Aexample of this programming is ATTITUDE: A Mental Health Summit for African american women. This summit provides a safe space to learn and discuss the topics surrounding the Mental Health African-American professionals.
“I focus a lot more on culture because I realize culture has been a huge part of my growth and success in identify who I am, where we come from and our relationships; really unboxing and healing, you know, our familyYes trauma“Banks said.
Banks is extremely proud of her African American and Indigenous culture, and credits much of his success to the teachings and lessons of his tribe and hopi mother.
“Myour mother is a great model,Banks said. “I not realized how much a servant she was for our family and our community, and he was modeled right in front of me. It is because our culture reflects it so much, it’s just second nature and is the character of my tribe. I have had great examples of leadership and help others.”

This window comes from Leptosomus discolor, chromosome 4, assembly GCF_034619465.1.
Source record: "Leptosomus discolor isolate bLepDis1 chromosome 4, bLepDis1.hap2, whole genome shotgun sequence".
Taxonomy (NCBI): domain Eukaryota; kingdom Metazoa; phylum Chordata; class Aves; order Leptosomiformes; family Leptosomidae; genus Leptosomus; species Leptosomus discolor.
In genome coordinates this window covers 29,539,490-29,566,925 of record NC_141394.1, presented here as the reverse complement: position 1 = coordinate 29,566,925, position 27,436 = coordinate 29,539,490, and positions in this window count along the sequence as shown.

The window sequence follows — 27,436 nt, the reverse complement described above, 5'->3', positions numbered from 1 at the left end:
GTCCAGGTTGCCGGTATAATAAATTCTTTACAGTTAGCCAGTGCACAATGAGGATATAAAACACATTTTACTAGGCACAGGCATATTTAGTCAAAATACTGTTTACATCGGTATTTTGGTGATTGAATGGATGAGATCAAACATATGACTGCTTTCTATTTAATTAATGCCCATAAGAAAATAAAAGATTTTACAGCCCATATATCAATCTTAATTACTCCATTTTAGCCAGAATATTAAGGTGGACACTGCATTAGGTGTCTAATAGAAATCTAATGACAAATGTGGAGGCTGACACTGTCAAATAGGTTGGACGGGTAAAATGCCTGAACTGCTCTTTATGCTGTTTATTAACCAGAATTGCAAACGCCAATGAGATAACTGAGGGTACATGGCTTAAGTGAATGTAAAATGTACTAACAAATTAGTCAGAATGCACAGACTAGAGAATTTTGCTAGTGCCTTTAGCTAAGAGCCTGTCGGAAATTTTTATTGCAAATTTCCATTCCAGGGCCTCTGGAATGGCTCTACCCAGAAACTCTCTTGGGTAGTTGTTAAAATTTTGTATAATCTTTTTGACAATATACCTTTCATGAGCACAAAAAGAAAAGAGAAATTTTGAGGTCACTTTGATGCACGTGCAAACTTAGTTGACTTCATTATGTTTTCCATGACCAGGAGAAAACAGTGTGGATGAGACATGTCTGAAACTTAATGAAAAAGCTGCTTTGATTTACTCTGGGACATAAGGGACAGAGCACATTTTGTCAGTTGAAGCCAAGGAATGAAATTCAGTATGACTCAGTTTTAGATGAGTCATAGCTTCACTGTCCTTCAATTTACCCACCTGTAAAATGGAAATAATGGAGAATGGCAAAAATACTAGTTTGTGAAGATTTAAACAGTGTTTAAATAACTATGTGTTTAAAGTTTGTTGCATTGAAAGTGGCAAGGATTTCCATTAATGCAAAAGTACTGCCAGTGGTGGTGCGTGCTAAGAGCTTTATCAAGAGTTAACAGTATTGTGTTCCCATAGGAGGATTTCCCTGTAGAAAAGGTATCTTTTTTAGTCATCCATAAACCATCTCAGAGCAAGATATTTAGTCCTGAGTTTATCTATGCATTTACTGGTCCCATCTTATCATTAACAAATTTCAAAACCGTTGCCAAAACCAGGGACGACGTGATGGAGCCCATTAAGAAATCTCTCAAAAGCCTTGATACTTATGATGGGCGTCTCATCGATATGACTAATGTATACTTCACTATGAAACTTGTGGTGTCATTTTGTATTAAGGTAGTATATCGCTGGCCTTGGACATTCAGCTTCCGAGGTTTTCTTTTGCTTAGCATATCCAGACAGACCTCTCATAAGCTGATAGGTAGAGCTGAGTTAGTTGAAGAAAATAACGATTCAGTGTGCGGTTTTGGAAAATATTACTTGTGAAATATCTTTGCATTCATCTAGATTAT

Banks plans to continue her work at Social Roots LLC and is currently working for her Master in Legal Studies with a specialization in indigenous legal law at ASU.
“AT get to the root of what’s going on, it boils down to politics, it boils down to law, it boils down to codes, and I really just wanted to be armed with the understanding and knowledge of how to read these codes; how to be able to translatee the law and how does this affect us as a tribal nation, ”Banks said.
Banks feels both honored and proud to receive the student Servant-Price for leadership of the USS MLK Jr. Committee.
“I think a lot of times we downplay the work we do, maybe as women or women of color or as black women. We don’t really see the impact or the value measured in the same way. AT be in the same category with those life changing people, it’s honoring and humiliating, bBut I also have to admit that I am also in this space.“